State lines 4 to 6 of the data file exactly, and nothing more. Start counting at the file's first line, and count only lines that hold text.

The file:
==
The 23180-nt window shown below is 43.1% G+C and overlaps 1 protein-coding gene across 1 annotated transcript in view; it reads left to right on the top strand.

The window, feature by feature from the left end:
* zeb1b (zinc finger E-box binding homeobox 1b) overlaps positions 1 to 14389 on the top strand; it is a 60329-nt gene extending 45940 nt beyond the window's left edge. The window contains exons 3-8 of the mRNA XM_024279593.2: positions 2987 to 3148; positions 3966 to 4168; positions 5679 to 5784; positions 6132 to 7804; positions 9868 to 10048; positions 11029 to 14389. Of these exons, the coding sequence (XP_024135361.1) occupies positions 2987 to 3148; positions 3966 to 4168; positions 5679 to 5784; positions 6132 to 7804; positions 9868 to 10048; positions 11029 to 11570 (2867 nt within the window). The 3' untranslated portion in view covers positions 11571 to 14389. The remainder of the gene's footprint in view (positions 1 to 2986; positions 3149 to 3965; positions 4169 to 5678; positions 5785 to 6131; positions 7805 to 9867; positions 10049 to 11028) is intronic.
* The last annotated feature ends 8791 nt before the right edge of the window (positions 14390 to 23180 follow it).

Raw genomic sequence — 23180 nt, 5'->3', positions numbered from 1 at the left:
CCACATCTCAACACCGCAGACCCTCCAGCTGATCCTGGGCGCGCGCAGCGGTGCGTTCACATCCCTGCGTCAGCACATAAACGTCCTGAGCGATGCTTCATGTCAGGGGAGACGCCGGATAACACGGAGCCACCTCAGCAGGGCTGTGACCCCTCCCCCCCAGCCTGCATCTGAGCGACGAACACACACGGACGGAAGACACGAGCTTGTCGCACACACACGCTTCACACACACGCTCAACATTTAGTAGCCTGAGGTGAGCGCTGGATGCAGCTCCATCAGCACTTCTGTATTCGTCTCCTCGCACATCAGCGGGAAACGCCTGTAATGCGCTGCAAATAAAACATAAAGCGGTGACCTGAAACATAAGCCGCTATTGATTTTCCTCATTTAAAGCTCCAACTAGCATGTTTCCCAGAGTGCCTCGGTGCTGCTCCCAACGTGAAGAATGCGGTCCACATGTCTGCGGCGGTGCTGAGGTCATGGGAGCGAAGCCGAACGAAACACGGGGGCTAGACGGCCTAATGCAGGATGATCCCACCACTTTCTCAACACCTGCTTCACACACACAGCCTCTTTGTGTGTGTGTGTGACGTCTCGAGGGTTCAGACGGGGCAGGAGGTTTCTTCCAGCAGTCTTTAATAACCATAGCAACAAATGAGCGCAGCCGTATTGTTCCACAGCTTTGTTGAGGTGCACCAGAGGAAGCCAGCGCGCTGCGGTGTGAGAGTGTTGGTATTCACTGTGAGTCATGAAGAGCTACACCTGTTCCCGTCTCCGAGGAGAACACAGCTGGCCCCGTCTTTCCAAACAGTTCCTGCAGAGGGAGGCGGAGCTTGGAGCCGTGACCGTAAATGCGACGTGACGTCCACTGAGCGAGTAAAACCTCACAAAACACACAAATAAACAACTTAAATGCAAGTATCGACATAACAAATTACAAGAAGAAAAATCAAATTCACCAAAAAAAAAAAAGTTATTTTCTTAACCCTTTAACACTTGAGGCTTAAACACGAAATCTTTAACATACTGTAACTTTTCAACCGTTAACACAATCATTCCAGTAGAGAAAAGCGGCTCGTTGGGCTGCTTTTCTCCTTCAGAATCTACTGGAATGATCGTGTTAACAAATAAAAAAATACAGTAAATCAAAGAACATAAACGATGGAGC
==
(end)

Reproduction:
* The last annotated feature ends 8791 nt before the right edge of the window (positions 14390 to 23180 follow it).

Raw genomic sequence — 23180 nt, 5'->3', positions numbered from 1 at the left:
CCACATCTCAACACCGCAGACCCTCCAGCTGATCCTGGGCGCGCGCAGCGGTGCGTTCACATCCCTGCGTCAGCACATAAACGTCCTGAGCGATGCTTCATGTCAGGGGAGACGCCGGATAACACGGAGCCACCTCAGCAGGGCTGTGACCCCTCCCCCCCAGCCTGCATCTGAGCGACGAACACACACGGACGGAAGACACGAGCTTGTCGCACACACACGCTTCACACACACGCTCAACATTTAGTAGCCTGAGGTGAGCGCTGGATGCAGCTCCATCAGCACTTCTGTATTCGTCTCCTCGCACATCAGCGGGAAACGCCTGTAATGCGCTGCAAATAAAACATAAAGCGGTGACCTGAAACATAAGCCGCTATTGATTTTCCTCATTTAAAGCTCCAACTAGCATGTTTCCCAGAGTGCCTCGGTGCTGCTCCCAACGTGAAGAATGCGGTCCACATGTCTGCGGCGGTGCTGAGGTCATGGGAGCGAAGCCGAACGAAACACGGGGGCTAGACGGCCTAATGCAGGATGATCCCACCACTTTCTCAACACCTGCTTCACACACACAGCCTCTTTGTGTGTGTGTGTGACGTCTCGAGGGTTCAGACGGGGCAGGAGGTTTCTTCCAGCAGTCTTTAATAACCATAGCAACAAATGAGCGCAGCCGTATTGTTCCACAGCTTTGTTGAGGTGCACCAGAGGAAGCCAGCGCGCTGCGGTGTGAGAGTGTTGGTATTCACTGTGAGTCATGAAGAGCTACACCTGTTCCCGTCTCCGAGGAGAACACAGCTGGCCCCGTCTTTCCAAACAGTTCCTGCAGAGGGAGGCGGAGCTTGGAGCCGTGACCGTAAATGCGACGTGACGTCCACTGAGCGAGTAAAACCTCACAAAACACACAAATAAACAACTTAAATGCAAGTATCGACATAACAAATTACAAGAAGAAAAATCAAATTCACCAAAAAAAAAAAAGTTATTTTCTTAACCCTTTAACACTTGAGGCTTAAACACGAAATCTTTAACATACTGTAACTTTTCAACCGTTAACACAATCATTCCAGTAGAGAAAAGCGGCTCGTTGGGCTGCTTTTCTCCTTCAGAATCTACTGGAATGATCGTGTTAACAAATAAAAAAATACAGTAAATCAAAGAACATAAACGATGGAGC